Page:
Recognize this picture? It’s of the patchwork quilt my mother made me when I was very young. I blogged about it a while back, talking about how much I loved it, how old it was getting and the remarkable coincidence that Jo’s family tartan appears in it. At the time I blogged about it I thought that, no matter how much I loved it, it was time to throw it away. I was wrong. Since then I have actually started taking the quilt apart, stitch by stitch to save it and turn it into something else. Since the passing of my mother, especially, it has been made clear to me that I definitely made the right decision.
I also wrote a poem about this quilt entitled (creatively enough) Patchwork Quilt. Patchwork quilt has just been accepted for inclusion in the summer issue of Westward Quarterly.
Like I mentioned in my ‘Branding‘ post, I am all about writing, gaming and crafting. My interest in each of these things waxes and wanes, but it never completely vanishes. I bet you know what I’m talking about. I’ll bet you’ve noticed it in your own hobbies and interests 🙂
I think my hobbies fall into two distinct categories, gaming and crafting.
When it comes to games I prefer RPG & story-based games. I don’t like first person shooters, and really, my favourites are the ones that don’t require me to have uber reflexes, hand/eye co-ordination or remember five million control combinations. Up until quite recently I was a pretty serious World of Warcraft addict, but I’m um, ‘in recovery’ for that now. I’m currently only raiding one day a week (a couple hours) and plan to drop even that when the new expansion comes out. It’s the people, not the game, that I play WoW for now. Nowadays I’m enjoying games that actually have endings, like Dragon Age: Origins (I’m on my second playthrough at the time of this writing). Sadly, I’m also still playing Sims 3 — whenever my tolerance for the never-freaking-ending bugs is high.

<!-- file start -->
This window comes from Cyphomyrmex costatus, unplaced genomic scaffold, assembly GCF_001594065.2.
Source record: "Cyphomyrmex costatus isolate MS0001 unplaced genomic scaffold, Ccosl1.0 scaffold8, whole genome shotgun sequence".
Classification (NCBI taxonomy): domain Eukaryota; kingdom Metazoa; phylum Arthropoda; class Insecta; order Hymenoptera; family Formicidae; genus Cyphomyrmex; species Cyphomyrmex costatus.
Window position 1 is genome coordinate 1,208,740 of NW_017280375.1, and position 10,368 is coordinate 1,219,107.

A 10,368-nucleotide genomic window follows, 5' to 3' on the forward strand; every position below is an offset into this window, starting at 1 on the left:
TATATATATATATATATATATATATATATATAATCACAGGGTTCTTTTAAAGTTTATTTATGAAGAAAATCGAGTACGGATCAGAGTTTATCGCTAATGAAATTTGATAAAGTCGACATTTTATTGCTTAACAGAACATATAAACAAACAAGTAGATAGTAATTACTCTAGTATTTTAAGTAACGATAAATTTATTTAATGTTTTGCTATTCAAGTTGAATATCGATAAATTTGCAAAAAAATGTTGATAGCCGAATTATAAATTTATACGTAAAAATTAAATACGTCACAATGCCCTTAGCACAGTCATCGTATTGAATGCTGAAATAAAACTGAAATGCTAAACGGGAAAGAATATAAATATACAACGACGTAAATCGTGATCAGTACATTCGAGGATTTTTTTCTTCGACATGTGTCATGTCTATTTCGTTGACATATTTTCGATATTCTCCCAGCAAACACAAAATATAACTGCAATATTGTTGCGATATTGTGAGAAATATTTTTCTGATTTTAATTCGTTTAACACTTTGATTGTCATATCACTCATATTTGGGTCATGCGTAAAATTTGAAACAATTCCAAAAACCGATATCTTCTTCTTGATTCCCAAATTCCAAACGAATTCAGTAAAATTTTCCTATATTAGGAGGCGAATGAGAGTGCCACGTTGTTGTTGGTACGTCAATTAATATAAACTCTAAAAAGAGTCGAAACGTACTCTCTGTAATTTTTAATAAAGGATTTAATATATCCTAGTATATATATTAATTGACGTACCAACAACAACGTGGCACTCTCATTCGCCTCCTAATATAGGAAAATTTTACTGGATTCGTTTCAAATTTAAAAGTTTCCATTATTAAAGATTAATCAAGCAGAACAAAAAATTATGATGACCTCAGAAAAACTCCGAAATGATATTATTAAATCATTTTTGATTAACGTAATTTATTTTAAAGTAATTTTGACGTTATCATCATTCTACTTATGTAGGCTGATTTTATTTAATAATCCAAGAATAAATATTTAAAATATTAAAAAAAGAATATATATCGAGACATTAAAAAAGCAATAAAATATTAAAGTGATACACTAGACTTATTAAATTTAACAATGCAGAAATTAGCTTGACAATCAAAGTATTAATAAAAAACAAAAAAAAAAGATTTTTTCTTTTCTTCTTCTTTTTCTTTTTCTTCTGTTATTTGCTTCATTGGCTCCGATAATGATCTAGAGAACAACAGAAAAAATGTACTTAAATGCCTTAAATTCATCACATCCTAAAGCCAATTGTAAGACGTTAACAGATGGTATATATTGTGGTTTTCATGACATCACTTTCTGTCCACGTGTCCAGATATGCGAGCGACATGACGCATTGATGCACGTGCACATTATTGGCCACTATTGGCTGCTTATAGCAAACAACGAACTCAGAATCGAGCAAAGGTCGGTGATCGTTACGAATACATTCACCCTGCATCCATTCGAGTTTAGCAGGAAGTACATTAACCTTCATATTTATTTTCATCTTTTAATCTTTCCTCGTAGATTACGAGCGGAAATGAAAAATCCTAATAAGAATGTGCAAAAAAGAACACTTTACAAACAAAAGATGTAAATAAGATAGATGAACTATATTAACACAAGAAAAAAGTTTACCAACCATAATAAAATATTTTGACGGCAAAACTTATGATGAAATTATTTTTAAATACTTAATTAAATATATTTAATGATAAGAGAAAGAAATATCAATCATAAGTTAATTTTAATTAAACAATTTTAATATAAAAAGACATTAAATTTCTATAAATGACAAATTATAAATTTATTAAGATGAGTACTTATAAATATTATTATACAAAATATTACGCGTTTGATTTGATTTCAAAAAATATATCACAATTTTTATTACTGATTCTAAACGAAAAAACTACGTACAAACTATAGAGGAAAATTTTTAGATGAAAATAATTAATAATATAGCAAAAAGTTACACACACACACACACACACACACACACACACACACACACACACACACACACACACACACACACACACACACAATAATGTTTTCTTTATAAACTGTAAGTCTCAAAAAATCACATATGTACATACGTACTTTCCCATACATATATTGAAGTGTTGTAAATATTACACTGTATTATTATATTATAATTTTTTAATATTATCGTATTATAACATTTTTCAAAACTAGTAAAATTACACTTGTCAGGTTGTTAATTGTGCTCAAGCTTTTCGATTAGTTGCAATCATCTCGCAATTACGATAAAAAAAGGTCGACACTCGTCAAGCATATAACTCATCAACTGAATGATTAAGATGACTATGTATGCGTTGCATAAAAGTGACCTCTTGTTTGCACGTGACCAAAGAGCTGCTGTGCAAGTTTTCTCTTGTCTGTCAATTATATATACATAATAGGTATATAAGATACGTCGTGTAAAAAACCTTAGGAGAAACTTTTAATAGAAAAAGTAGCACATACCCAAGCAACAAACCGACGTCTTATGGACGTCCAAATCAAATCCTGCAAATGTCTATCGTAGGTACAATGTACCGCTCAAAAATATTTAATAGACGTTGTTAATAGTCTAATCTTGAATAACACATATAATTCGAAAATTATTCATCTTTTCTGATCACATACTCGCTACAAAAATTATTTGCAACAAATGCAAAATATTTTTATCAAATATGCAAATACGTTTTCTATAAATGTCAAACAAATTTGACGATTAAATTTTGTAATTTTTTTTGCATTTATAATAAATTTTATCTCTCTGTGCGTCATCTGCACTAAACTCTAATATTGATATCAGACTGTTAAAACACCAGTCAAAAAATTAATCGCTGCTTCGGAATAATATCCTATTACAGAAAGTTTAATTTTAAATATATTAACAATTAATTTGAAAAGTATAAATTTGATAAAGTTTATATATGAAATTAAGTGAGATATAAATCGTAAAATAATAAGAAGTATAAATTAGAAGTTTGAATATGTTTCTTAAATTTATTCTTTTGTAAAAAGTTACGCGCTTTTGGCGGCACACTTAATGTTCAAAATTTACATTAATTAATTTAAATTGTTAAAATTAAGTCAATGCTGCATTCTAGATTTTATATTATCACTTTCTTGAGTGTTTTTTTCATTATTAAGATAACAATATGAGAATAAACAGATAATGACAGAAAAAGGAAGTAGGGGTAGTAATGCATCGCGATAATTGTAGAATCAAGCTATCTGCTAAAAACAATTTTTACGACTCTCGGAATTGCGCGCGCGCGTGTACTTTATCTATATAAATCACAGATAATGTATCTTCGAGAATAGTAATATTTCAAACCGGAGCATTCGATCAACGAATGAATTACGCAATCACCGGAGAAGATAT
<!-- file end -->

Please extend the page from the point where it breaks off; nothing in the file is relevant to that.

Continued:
When it comes to crafting, I enjoy crocheting, quilting, cross stitching, fabric painting… Um, I think that’s it, these days. Like I say, it’s cyclical. Right now I’m crocheting a baby blanket for a friend, and once that’s done I have a mystery quilt to finish designing and sew, a picture of a loon I’m cross stitching for another friend, a quilt to “restore”, and did I mention my sister is expecting? She’ll need a baby blanket…
It never ends LOL But I love it.
I also love taking pictures. Don’t ask me any technical questions about focal length or anything like that because I won’t know. I know how to make my camera do what I want it to do, and when I need to, I know how to look up tutorials on the interwebz to learn new things, but I never retain the technical knowledge, just the practical stuff. All the pictures you see on this blog are by me (except in very, very rare instances when I note otherwise) and I think some of ’em are pretty good. I’m not shooting a lot right now, because most of my “spare time” and energy is being spent on crocheting at the moment, but eventually the tide will change and I’ll be all about photography.